Form 1099-B is an IRS tax form that reports your proceeds from investment sales. If you’ve ever sold stocks or bonds, you may have received a Form 1099-B in the mail from your broker-dealer.
What is Form 1099-B for?
Form 1099-B reports the proceeds from sales of capital assets, such as stocks and bonds. U.S. tax law requires broker-dealers to report information about these sales to sellers and to the IRS.
Recipients of Form 1099-B use it to calculate capital gains or losses on their federal and state income tax returns. Capital gains are subject to the federal capital gains tax.
Who receives Form 1099-B?
Most people who sell capital assets will receive a Form 1099-B from their broker-dealer or other financial institution no later than February 15. For sales of assets that the IRS does not consider capital assets for tax purposes (such as collectibles and real estate), taxpayers do not receive a Form 1099-B.
What is a 1099-B supplemental statement?
A broker-dealer may provide a Form 1099-B supplemental statement to the seller along with Form 1099-B. This supplemental statement is a separate document that provides additional information about the cost basis of a transaction reported on Form 1099-B.
This information may include income you may have already paid taxes on when acquiring the assets. For instance, this could include ordinary income tax paid for the tax year you exercised your stock options.
What is a 1099-B supplemental statement used for?
The 1099-B supplemental statement can be a useful reminder that you may need to make adjustments to the cost basis reported on Form 1099-B. In certain cases, you may have already paid taxes on income that was previously reported to the IRS.
For example, if you sold stock during the past tax year, your broker-dealer will report the proceeds from that sale on a Form 1099-B. This notifies the IRS that you had a reportable sale and you may owe capital gains tax on the proceeds from the sale. But how much you still owe the IRS will depend on two factors:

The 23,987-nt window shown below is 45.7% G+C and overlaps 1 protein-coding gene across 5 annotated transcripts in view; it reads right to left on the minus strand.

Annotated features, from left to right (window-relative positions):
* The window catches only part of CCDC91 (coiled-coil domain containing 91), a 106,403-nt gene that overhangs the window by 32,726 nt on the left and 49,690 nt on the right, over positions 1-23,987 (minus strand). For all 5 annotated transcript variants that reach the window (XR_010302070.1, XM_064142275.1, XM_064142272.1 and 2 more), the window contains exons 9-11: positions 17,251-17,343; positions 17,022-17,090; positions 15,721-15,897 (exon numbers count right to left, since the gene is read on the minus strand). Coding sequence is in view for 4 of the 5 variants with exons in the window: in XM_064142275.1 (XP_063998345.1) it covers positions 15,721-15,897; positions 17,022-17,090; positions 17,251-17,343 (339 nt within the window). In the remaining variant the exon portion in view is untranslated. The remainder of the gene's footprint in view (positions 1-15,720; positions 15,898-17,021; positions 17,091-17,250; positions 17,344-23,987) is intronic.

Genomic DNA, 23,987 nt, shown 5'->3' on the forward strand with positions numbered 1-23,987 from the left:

How long you held the stock: The amount of time you owned the stock you sold determines whether you’ll pay short-term or long-term capital gains tax.
Your cost basis: This is how much it cost you to acquire the stock, including any ordinary income that you already recognized at exercise or vesting. If the stock you sold came from restricted stock units (RSUs), you’ll already have paid ordinary income tax on the fair market value (FMV) of the shares when you took ownership of them. If you sold RSUs, this amount would be your cost basis. Similarly, exercising stock options can also trigger ordinary income tax or the alternative minimum tax (AMT). Any income already recognized may be a factor in determining your correct cost basis.
To avoid paying taxes twice on the same income, you may need to make an adjustment on Form 8949 (Sales and Other Dispositions of Capital Assets), which is an attachment to Schedule D of your individual income tax return. Receiving a 1099-B supplemental statement does not mean that any adjustment was already made: Rather, the information on a 1099-B supplemental statement is meant to help you accurately report your cost basis and avoid paying taxes twice on the same income.
Why Carta issues a 1099-B supplemental statement
Carta Liquidity helps companies organize secondary transactions for their company shares, including tender offers. Because many of the employees who sell shares in these transactions could require cost-basis adjustments, Carta issues a 1099-B supplemental statement to help taxpayers and their tax professionals accurately report any gains and pay the appropriate amount in taxes.